Dear, Bill: I'm a 70-year-old male with an l8-year-old body and a 19-year-old heart. Just kidding! But I do watch what I eat (lots of salmon and broccoli), I go to the gym regularly (and have for decades), and I don’t smoke. My blood pressure and cholesterol are low and I am not overweight. But recently I have noticed on several occasions — and on different machines at the gym — that instead of staying around 130 beats per minute, my heart rate jumped to 190 or so. It then quickly dropped when I stop heavy exertion. Is this cause for concern? Thanks for your thoughts. - Chuck from North Carolina.
Congratulations, Chuck. You have outdone me. Though my mind is still young — a Chinese woman recently described me as having “the age of 64, the features of a 40-year-old, and the mind of a 20-year-old” — I have pushed myself hard for years without looking after myself very well.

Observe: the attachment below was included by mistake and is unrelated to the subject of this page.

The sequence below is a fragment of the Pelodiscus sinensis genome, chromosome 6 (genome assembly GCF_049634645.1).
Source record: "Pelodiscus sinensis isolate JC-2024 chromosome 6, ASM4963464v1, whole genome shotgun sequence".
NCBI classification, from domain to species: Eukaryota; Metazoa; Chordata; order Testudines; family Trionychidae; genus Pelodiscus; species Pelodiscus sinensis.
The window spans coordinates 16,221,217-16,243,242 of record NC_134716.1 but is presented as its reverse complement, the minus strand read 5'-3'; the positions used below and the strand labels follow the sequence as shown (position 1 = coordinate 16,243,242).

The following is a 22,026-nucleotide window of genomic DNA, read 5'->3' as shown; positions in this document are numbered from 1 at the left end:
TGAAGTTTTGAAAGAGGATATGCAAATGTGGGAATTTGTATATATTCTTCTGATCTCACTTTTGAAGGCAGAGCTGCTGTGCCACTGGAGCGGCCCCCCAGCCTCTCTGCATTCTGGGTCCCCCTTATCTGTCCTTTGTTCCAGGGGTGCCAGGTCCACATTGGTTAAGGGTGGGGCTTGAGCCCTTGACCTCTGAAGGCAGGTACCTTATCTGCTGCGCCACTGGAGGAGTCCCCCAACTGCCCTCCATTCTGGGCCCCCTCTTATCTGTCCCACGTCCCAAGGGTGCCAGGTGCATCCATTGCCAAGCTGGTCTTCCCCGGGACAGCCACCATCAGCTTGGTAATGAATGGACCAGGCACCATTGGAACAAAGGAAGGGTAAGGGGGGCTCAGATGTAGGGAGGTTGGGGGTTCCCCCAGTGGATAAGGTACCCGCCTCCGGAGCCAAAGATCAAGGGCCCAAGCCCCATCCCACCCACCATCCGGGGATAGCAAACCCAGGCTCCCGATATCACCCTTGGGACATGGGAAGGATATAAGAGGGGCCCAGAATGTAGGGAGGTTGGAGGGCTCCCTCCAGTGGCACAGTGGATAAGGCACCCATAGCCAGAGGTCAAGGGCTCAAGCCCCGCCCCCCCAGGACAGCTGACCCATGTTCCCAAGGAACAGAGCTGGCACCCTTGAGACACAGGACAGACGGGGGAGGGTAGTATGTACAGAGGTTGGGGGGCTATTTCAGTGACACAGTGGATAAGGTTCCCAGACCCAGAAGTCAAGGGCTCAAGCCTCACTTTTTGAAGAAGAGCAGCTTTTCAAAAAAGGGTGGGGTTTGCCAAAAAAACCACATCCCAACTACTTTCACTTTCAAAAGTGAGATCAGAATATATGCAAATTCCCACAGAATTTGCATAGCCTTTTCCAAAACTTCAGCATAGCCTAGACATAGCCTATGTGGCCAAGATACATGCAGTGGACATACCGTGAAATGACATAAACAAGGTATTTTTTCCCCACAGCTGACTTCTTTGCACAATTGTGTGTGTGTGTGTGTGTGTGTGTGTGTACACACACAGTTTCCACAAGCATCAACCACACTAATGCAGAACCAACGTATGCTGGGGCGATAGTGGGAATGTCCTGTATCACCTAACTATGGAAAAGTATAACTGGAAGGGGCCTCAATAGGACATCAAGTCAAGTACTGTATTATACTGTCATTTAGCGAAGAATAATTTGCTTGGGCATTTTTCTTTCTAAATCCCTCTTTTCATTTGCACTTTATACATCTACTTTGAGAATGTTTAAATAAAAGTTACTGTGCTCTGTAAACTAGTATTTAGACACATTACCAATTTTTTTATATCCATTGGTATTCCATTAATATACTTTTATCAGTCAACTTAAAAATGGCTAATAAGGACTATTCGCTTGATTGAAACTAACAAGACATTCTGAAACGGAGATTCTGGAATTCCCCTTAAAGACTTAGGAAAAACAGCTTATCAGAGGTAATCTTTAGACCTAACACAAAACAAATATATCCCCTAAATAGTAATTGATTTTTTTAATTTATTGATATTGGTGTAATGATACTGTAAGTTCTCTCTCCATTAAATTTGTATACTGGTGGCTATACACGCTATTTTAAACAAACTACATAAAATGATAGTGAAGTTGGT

As a result. I am carrying some extra pounds, and my blood pressure and resting heart rate are both up. These days, I struggle walking up even a slight incline, let alone a hill.
Though it sounds like you are in good shape, your racing heart rate is cause for concern. I am not a doctor, so I can’t tell you exactly what is happening. But you should get it checked out.
As you may know, the standard calculation for maximum heart rate is 220 minus a person’s age. In your case, that would be 150. So you are well above the average.
That doesn’t necessarily mean you have a problem. Some athletes have maximum heart rates significantly above or below the norm.
But you should have yourself checked out by a sports physician or cardiologist to rule out any problems. The reason I suggest a sports physician is that he or she should be familiar with the effects of exertion on heart rates.
Get yourself an appointment as soon as possible. It's better to be careful than to end up in intensive care.